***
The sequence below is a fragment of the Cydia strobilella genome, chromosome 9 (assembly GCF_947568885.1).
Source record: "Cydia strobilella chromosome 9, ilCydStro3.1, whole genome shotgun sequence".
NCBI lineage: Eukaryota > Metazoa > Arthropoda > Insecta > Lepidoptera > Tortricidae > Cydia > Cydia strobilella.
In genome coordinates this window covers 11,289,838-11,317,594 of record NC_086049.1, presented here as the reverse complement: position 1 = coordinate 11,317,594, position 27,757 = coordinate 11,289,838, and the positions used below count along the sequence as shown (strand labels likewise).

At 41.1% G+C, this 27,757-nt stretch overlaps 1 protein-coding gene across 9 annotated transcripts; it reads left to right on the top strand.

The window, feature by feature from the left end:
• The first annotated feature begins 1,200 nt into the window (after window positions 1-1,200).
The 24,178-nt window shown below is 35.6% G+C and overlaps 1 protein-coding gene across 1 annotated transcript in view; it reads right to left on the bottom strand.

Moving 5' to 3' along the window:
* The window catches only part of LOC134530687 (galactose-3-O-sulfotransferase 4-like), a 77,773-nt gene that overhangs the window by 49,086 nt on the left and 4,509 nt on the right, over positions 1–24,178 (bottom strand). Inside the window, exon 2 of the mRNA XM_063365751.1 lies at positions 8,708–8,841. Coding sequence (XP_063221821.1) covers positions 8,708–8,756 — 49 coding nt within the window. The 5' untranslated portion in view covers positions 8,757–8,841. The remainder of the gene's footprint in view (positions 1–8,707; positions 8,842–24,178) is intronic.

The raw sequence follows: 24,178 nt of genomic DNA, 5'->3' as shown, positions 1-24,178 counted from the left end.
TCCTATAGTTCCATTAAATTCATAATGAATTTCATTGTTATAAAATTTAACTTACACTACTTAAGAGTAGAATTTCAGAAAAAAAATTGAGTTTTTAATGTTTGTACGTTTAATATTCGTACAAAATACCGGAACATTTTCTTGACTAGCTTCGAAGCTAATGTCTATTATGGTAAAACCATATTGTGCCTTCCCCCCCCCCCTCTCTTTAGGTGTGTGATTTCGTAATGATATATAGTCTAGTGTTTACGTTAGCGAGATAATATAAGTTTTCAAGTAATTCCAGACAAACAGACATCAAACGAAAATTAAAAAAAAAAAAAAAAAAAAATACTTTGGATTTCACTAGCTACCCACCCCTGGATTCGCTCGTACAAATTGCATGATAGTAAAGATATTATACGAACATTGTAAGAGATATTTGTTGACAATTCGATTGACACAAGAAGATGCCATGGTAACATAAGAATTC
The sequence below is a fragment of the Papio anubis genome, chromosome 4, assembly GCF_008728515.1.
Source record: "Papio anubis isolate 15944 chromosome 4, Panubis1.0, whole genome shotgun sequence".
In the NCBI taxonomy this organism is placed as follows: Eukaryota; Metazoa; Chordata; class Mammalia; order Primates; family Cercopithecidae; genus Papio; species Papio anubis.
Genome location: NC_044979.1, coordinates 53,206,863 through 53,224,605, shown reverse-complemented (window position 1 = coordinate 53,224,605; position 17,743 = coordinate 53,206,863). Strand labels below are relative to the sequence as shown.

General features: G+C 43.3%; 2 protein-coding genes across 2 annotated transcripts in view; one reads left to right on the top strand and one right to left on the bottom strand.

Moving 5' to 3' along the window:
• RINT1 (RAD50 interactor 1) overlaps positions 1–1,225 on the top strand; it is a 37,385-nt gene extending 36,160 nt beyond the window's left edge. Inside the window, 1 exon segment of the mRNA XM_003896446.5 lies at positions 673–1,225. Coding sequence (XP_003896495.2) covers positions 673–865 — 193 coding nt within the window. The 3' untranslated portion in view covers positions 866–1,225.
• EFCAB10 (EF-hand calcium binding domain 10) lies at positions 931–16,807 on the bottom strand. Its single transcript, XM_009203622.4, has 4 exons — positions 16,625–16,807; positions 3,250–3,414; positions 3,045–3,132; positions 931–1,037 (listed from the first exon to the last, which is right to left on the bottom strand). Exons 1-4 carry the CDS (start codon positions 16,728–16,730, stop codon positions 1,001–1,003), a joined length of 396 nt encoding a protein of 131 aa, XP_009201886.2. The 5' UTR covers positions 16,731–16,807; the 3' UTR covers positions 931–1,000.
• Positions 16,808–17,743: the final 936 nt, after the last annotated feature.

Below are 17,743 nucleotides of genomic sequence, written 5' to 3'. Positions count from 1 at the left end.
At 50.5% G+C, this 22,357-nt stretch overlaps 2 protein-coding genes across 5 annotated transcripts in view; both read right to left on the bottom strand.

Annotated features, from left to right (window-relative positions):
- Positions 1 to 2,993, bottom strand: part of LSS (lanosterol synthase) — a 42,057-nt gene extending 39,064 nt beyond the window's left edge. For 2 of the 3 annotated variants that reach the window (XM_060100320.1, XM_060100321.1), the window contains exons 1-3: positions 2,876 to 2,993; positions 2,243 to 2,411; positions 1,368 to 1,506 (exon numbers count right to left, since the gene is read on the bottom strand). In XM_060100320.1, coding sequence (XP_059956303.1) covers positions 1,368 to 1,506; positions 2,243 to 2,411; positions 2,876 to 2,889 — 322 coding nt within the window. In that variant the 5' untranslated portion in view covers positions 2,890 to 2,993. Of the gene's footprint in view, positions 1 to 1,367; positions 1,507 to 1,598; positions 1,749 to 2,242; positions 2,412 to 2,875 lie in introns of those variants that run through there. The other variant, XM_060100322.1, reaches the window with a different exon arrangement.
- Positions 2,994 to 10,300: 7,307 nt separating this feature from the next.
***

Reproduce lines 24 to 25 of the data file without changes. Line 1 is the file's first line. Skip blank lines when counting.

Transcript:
Annotated features, from left to right (window-relative positions):
- Positions 1 to 2,993, bottom strand: part of LSS (lanosterol synthase) — a 42,057-nt gene extending 39,064 nt beyond the window's left edge. For 2 of the 3 annotated variants that reach the window (XM_060100320.1, XM_060100321.1), the window contains exons 1-3: positions 2,876 to 2,993; positions 2,243 to 2,411; positions 1,368 to 1,506 (exon numbers count right to left, since the gene is read on the bottom strand). In XM_060100320.1, coding sequence (XP_059956303.1) covers positions 1,368 to 1,506; positions 2,243 to 2,411; positions 2,876 to 2,889 — 322 coding nt within the window. In that variant the 5' untranslated portion in view covers positions 2,890 to 2,993. Of the gene's footprint in view, positions 1 to 1,367; positions 1,507 to 1,598; positions 1,749 to 2,242; positions 2,412 to 2,875 lie in introns of those variants that run through there. The other variant, XM_060100322.1, reaches the window with a different exon arrangement.